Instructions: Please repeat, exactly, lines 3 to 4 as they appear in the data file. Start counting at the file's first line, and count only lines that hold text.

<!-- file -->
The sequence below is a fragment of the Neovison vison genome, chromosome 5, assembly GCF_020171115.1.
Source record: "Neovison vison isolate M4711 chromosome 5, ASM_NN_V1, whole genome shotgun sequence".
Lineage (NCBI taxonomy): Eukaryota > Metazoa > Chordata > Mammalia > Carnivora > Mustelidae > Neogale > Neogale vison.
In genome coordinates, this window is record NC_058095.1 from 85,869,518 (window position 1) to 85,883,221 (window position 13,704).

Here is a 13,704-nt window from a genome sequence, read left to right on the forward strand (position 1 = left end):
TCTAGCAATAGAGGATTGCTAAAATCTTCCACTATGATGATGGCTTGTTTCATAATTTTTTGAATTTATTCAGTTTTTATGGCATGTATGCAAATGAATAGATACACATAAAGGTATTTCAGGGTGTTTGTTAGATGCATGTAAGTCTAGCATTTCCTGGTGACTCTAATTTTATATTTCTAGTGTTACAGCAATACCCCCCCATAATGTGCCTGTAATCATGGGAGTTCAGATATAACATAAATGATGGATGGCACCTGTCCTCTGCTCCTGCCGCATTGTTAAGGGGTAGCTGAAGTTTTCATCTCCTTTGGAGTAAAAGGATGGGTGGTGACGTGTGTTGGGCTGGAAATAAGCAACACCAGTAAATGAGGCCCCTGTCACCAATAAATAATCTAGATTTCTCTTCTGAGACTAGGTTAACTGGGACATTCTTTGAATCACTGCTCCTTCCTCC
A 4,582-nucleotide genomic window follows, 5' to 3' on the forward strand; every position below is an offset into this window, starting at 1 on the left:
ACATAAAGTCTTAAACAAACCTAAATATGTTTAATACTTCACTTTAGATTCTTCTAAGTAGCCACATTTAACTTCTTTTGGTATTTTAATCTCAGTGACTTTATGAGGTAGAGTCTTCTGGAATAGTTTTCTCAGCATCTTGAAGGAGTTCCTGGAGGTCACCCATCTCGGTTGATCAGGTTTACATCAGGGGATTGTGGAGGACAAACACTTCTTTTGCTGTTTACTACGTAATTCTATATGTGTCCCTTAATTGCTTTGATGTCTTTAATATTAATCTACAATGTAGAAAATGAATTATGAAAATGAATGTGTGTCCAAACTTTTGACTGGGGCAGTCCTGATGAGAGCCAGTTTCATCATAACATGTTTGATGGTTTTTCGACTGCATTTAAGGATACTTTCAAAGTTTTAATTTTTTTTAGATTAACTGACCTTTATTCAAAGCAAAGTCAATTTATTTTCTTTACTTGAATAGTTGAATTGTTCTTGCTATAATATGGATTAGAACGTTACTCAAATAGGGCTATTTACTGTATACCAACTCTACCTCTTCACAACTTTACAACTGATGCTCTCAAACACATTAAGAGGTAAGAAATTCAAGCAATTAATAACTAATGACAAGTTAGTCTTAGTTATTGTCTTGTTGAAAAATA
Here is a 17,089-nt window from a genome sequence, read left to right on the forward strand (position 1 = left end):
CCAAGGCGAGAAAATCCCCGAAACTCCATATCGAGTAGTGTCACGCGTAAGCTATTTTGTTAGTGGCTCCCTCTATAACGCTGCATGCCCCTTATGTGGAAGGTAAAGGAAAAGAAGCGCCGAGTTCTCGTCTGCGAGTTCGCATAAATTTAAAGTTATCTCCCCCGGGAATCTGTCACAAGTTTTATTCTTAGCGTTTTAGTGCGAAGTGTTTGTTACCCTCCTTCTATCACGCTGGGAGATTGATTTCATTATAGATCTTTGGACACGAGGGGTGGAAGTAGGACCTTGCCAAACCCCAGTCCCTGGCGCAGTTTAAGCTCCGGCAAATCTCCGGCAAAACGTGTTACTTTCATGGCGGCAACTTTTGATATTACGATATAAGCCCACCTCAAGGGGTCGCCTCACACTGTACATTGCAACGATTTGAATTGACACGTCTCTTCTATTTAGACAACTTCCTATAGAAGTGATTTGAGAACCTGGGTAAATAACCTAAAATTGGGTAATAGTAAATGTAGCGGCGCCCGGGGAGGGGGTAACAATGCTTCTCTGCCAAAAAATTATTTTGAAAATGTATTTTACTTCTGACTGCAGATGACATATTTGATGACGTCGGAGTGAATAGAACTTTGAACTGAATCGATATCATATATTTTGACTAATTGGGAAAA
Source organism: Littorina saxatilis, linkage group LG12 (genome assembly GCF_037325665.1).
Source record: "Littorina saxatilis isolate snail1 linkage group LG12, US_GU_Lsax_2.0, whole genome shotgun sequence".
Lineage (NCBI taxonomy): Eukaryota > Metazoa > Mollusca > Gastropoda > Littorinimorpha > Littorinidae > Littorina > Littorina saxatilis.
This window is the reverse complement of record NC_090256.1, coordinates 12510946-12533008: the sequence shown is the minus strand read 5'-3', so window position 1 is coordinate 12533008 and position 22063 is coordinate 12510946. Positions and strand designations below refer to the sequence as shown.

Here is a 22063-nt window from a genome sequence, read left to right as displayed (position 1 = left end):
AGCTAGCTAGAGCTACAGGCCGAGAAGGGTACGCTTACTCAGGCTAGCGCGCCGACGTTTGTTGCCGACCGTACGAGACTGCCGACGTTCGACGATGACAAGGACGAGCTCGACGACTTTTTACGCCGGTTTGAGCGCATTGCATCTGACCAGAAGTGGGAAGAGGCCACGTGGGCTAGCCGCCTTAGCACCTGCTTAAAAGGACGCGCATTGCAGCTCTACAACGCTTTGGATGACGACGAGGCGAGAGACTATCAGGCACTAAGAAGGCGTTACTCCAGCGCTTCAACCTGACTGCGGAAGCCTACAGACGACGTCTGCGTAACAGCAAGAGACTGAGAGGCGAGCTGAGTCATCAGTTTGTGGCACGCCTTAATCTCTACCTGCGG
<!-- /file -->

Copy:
Lineage (NCBI taxonomy): Eukaryota > Metazoa > Chordata > Mammalia > Carnivora > Mustelidae > Neogale > Neogale vison.
In genome coordinates, this window is record NC_058095.1 from 85,869,518 (window position 1) to 85,883,221 (window position 13,704).